Our kids are not even close to being okay. I’m astonished at how many patients I’m currently treating that have been directly or indirectly impacted by suicide or Fentanyl poisoning. Recently, a patient’s high school senior experimented with an opioid and never woke because it was laced with Fentanyl. Another patient witnessed his best friend leap from the top of a dorm building at college, and I could sadly go on and on. There’s a new crop of youth who are suffering with anxiety, depression, and Post Traumatic Stress Disorder (PTSD) because of the residual effects of these tragedies.
I often hear the reverberation of these youth; they’re left bereft with immense guilt, shame, anger, and sadness. They wonder, “What’s wrong with me, what signs did I miss?” “Why didn’t I intervene?” “What if it were me?” and “I sensed something and should have done something, it’s my fault this happened.” I have seen youth resort to socially isolating, engaging in risky behavior, and becoming profoundly anxious and depressed because of the complicated grief.
According to The National Institute of Mental Health, suicide was the second leading cause of death among individuals between the ages of 10-14 and 25-34, and the third leading cause of death among individuals between the ages of 15-24. The National Alliance on Mental Illness reports that nearly 20% of high school students report serious thoughts of suicide and 9% have made a suicide attempt.
Teens and young adults often have a hard time reaching out and asking for help. They often feel shameful, hopeless and can’t see a way out. Developmentally, their prefrontal cortex, the brain’s executive control center isn’t fully developed until the mid-20’s. Their underdeveloped brain may lead to impulsivity and poor judgment and decision making.
There are individual, relationship, community, and societal factors that put youth at increased risk. It’s critical that all kids and adults are educated on the risk factors and warning signs. In Dana Smith’s New York Times article, she points out what to say and what to do if there’s concern about a loved one.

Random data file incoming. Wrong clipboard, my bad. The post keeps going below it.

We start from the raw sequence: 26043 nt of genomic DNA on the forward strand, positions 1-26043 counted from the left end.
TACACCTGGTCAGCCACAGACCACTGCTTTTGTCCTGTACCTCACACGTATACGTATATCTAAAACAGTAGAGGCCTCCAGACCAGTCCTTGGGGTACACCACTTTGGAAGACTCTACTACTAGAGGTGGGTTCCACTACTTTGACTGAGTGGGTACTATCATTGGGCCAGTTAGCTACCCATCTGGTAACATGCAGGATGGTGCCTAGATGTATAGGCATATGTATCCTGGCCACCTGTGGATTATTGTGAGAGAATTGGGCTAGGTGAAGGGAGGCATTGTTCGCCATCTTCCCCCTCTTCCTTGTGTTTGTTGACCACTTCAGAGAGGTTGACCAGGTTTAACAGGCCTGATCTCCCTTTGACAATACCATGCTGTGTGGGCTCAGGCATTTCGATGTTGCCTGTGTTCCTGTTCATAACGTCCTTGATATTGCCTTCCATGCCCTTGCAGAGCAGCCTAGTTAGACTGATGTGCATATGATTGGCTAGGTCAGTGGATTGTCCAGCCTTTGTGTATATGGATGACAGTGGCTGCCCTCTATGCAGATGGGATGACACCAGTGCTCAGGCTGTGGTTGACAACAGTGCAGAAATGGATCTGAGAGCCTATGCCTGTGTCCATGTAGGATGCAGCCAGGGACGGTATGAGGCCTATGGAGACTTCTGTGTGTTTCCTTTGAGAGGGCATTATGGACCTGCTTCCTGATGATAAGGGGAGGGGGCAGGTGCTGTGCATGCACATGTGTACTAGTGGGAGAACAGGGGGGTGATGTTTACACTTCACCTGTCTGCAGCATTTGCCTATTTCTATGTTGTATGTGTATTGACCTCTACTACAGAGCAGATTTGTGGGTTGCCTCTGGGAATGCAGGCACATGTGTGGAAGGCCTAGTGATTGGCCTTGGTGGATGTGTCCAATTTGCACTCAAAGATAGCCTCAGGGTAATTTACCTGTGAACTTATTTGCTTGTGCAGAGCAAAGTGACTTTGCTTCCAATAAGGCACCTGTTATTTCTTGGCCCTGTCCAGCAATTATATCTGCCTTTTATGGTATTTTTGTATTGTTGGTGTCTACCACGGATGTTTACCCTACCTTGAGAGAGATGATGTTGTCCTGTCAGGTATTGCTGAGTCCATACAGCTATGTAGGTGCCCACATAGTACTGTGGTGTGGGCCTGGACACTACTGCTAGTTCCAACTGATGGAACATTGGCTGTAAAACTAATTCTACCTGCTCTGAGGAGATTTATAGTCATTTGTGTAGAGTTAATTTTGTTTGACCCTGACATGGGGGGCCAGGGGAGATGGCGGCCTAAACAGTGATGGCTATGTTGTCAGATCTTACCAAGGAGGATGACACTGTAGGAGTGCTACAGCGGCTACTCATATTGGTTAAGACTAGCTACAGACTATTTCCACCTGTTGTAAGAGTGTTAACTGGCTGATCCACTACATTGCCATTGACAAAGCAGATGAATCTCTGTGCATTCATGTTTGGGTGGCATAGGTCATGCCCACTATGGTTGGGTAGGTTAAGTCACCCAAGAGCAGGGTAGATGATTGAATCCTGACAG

We’re also seeing that suicide rates are rising in communities that were hit the hardest by the pandemic. The cumulative stress over the past several years is directly and negatively impacting our youth.
Fentanyl is now the number one cause of overdose deaths in the country. It surpasses heroin by a large margin. According to the Centers for Disease Control and Prevention (CDC), drug overdose deaths in the US increased 28.5% between April 2020 and April 2021. In a 12-month period, ending in January 2022, 107,375 people in the US died of drug overdoses/poisonings. 67% of these deaths involved synthetic opioids like Fentanyl.
Fentanyl is being mixed into or sold as other drugs such as cocaine, methamphetamines, and others. Most concerning is the fact that even a small amount of Fentanyl can prove deadly. During adolescence and young adulthood, it’s typical for youth to experiment with alcohol and drug use. In current times, what might have been intended to be a fun night out socializing and experimenting, could result in lethal consequences.
What Can Be Done?
Expanding awareness and education is crucial. I’m constantly confronted with youth who are clueless about the signs and risk for suicide and Fentanyl poisoning. Most that I speak to hardly ever heard these terms discussed at school or at home. I hear gross misunderstandings, “I just have to make sure that I’m getting it from a reliable source,” “There’s nothing I can do if someone wants to do that,” and “It won’t happen to me.”
In one school, it was evident by students that a high schooler died by suicide. The parents requested from the school that the reason for his death remain confidential. The school respectfully complied with the parents’ wishes. Soon afterwards another high schooler in a neighboring community died by suicide. I suggested to the school administration that they take that opportunity to educate and talk to their students about suicide. The school administration never followed through. The underlying message to students was that it’s shameful and not important enough to talk about.
In the incident with the high school senior, a group of friends were experimenting. Two were initially sick and were hospitalized, the others went home. None of the other parents were informed by police officers, hospital staff or the other parents. My patient’s son went home, went to sleep, and never woke up. People need to be accountable and look out for one another. This is a community-based issue that we’re all encountering collectively.
Keep the lines of communication open and don’t shy away just because it’s uncomfortable to talk about or you receive a resistant response from your child or in your advocacy efforts. Seek out professional supports when needed and educate yourself so you can educate others. We all have a responsibility to do our part and protect our youth.
For suicide help: Contact the 988 Suicide and Crisis Lifeline if you are experiencing mental health-related distress or are worried about a loved one who may need crisis support. Call or text 988 or chat at 988lifeline.org.
For Fentanyl poisoning help: Contact the US Department of Justice Drug Enforcement Administration at: https://www.dea.gov/fentanylawareness. For the Department of Health and Human Services Substance Abuse and Mental Health Services Administration (SAMHSA) Opioid Overdose Prevention TOOLKIT https://store.samhsa.gov/sites/default/files/d7/priv/sma18-4742.pdf.
To learn how to live a meaningful and thriving life, see my new book ACE Your Life: Unleash Your Best Self and Live the Life You Want
Blog as published in Psychology Today.